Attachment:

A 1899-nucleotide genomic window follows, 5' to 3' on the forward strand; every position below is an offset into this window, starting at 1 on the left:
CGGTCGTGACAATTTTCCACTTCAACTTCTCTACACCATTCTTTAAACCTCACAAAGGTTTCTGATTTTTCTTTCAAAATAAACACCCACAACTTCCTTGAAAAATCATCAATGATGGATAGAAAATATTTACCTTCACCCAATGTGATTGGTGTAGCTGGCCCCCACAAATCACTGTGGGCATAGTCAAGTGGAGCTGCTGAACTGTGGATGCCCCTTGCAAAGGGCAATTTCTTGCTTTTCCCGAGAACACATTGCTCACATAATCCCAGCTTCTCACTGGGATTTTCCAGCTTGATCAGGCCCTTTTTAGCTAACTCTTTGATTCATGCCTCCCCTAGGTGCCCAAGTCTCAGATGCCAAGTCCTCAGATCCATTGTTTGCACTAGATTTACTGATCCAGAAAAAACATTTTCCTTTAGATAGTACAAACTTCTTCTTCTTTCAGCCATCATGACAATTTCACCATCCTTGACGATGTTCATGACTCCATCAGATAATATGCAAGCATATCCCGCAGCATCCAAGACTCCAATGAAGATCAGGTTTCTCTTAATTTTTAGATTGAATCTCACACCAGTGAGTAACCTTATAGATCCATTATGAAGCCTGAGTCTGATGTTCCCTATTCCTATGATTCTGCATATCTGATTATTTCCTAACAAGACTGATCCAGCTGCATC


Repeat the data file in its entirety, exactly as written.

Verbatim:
A 1899-nucleotide genomic window follows, 5' to 3' on the forward strand; every position below is an offset into this window, starting at 1 on the left:
CGGTCGTGACAATTTTCCACTTCAACTTCTCTACACCATTCTTTAAACCTCACAAAGGTTTCTGATTTTTCTTTCAAAATAAACACCCACAACTTCCTTGAAAAATCATCAATGATGGATAGAAAATATTTACCTTCACCCAATGTGATTGGTGTAGCTGGCCCCCACAAATCACTGTGGGCATAGTCAAGTGGAGCTGCTGAACTGTGGATGCCCCTTGCAAAGGGCAATTTCTTGCTTTTCCCGAGAACACATTGCTCACATAATCCCAGCTTCTCACTGGGATTTTCCAGCTTGATCAGGCCCTTTTTAGCTAACTCTTTGATTCATGCCTCCCCTAGGTGCCCAAGTCTCAGATGCCAAGTCCTCAGATCCATTGTTTGCACTAGATTTACTGATCCAGAAAAAACATTTTCCTTTAGATAGTACAAACTTCTTCTTCTTTCAGCCATCATGACAATTTCACCATCCTTGACGATGTTCATGACTCCATCAGATAATATGCAAGCATATCCCGCAGCATCCAAGACTCCAATGAAGATCAGGTTTCTCTTAATTTTTAGATTGAATCTCACACCAGTGAGTAACCTTATAGATCCATTATGAAGCCTGAGTCTGATGTTCCCTATTCCTATGATTCTGCATATCTGATTATTTCCTAACAAGACTGATCCAGCTGCATC